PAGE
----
Fishy facts: a comprehensive guide to all things fish


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If only it were as simple as telling your clients to ‘eat more fish’ for their health. The nutritional content, type, source and freshness of fish, as well as cooking methods all make a huge difference to the nutritional quality of meals. Explaining the health benefits of fish to your clients may also help to motivate them to make important dietary changes.

The health benefits of fish providing high levels of omega-3 EPA and DHA

We all know that fish is extremely good for us and most of us should be eating more of it, but it is relevant to understand what it is about fish that offers such health benefits. Studies clearly show correlations between high fish consumption and reduced risk of disease (1;2), but to understand why this may be, should help us to determine what types of fish we should be recommending and why.

The nutritional content of fish clearly differs from most other foods in that fish provides a high dose of omega-3 fatty acids EPA and DHA. Fish is also a brilliant source of vitamin B12 and protein.

Not only does fish have an excellent nutritional profile, it can also help to modulate inflammation by balancing omega-6 AA with omega-3 EPA, affecting anti-inflammatory or pro-inflammatory signalling molecules in the body. (3) A high ratio of AA:EPA is associated with a range of chronic inflammatory conditions, including arthritis. (4)

In addition to reducing inflammation in the body, omega-3 EPA in fish supports immune health and has also been shown to reduce blood pressure, platelet aggregation and risk of stroke and heart attack. (5) Brain function is another well researched area for omega-3; DHA in particular provides brain structure and EPA is well known for its ability to support neurotransmitter function such as dopamine, and is therefore excellent for anyone suffering from conditions such as depression and/or anxiety. Concentration levels of omega-3 actually appear lower in individuals suffering from depression. (6) Chronic low-grade inflammation and a high omega-6 AA : omega-3 EPA ratio is also associated with depression. (7)

Who actually needs more fish?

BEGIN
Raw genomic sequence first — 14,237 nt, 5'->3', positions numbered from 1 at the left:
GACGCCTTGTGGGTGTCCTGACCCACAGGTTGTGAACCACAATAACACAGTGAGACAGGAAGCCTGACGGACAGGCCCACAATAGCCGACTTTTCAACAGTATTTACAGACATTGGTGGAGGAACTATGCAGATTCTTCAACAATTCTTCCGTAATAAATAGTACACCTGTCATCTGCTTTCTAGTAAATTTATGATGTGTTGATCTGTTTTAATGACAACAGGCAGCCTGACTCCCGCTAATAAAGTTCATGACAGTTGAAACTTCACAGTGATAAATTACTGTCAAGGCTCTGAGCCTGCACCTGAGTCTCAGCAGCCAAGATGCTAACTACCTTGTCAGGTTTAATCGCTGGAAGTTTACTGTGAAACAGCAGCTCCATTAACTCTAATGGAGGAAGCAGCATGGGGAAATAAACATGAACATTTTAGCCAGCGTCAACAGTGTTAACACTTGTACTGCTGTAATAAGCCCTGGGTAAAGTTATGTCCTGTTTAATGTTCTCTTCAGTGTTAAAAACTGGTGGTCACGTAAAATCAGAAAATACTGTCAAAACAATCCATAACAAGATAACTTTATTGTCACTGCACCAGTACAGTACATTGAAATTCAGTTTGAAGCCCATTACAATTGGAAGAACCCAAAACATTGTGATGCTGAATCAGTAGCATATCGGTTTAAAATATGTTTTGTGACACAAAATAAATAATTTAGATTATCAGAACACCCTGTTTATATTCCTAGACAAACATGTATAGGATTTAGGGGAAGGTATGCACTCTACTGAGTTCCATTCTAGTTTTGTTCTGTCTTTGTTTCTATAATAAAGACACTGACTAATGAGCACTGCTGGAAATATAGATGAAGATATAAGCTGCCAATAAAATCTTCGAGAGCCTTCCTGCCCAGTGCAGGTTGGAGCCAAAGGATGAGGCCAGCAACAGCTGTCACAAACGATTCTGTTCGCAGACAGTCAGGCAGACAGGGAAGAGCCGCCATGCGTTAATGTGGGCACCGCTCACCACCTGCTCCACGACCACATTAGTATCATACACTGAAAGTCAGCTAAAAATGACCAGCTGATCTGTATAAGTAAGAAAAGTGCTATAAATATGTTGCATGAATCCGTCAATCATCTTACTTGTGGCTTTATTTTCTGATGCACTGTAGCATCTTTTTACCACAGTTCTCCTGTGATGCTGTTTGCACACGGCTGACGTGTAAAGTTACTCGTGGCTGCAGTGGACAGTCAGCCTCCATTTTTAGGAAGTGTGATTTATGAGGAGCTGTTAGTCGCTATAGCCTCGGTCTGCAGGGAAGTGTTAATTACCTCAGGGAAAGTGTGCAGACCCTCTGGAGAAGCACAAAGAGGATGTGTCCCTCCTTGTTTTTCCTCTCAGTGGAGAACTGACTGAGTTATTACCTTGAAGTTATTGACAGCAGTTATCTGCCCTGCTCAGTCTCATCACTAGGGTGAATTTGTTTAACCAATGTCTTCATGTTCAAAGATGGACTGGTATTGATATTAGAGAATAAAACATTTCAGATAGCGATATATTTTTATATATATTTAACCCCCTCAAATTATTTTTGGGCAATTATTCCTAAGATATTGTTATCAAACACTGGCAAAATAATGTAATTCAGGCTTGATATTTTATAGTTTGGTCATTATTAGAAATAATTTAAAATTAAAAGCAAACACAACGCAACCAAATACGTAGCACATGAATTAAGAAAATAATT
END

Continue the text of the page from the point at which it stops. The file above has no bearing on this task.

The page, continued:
It is easy to recommend by default, that everyone eats more fish, but as practitioners we should really avoid this blanket approach. Yes, up to around 95% of our clients could probably do with increasing their fish intake, but perhaps we should consider their symptoms initially and consider their current intake of fish to determine what to recommend.

Initial questions to clients covering omega-3 deficiency symptoms such as dry skin, nails, hair and eyes are possibly the most useful initially. Delving into other areas of health such as immune health, brain function and joint health may also help to give you an idea of their fatty acid status.

It is useful to be aware that common deficiencies exist in individuals with eczema and mood and neurodevelopmental disorders. Children with ADHD have very low blood levels of essential fatty acids, in particular the long-chain omega 3 fatty acid EPA. (8)

Are fish oils ‘essential fats’?

We are often told that fish oils are essential fats, but strictly speaking this is not entirely true, as the body can produce omega-3 EPA and DHA by metabolising plant-based short-chain fatty acids such as Alpha Linolenic Acid (ALA) from flaxseeds and chia seeds. As this conversion in the body is quite limited, particularly if someone has a poor intake of zinc, magnesium and vitamin B6, then their delta-6 desaturase and delta-5 desaturase enzymes may not be converting fats efficiently.

More often than not, if clients present with omega-3 deficiency symptoms, even when eating high levels of the essential fats omega-3 ALA and omega-6 LA, it is likely that the fats are not being converted to the long-chain fatty acids EPA and DHA. Given these limitations in conversion of fats in many individuals, this is why fish oils are by some considered to be essential.

If someone appears to have quite a high intake of oily fish, but they still present with omega-3 deficiency symptoms, consider their digestive health. To support the digestion of fats, consider recommending the digestive enzyme lipase.

Types of fish

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Whether a fish is oily or white is possibly the most common way to differentiate between their nutritional content. Asking the question ‘how many times do you eat fish per week’ should really be replaced with ‘how many times do you eat OILY fish per week’ if you are considering inflammatory conditions, skin health and brain health, for example.

Some of the oily fish providing highest levels of omega-3 EPA and DHA include salmon, mackerel and herring. In the UK, the most commonly eaten fish still tend to be white fish such as cod and haddock. White fish is of course still very nutritious, but a combination of both white and oily would help to improve fatty acid status in the body. It is important to note that the canning process can considerably reduce the fatty acid content of oily fish, so a tuna steak may provide a good level of EPA and DHA, whereas canned tuna may only provide a very small amount.

The size of fish may also have an effect on health due to differing levels of toxins. Larger fish generally have much higher quantities of methyl mercury, PCBs and dioxins, due to the cumulative effect of larger fish eating smaller fish. Smaller fish such as anchovies, herring and mackerel are therefore much more favourable when it comes to keeping intakes of contaminants low while still including plenty of omega-3 fats.

The stability of omega-3 fatty acids in fish

Fish which is openly displayed in shops can significantly increase rancidity of the delicate oils in fish. Frozen fish may actually provide more stable oils compared to those which are considered fresh at the fish counter in supermarkets (which may have previously been frozen and then thawed out to appear to be fresh in many cases). Unless you live by the sea in a fishing village with a regular fresh supply of fish (lucky you!), fish in cities are most likely not freshly caught.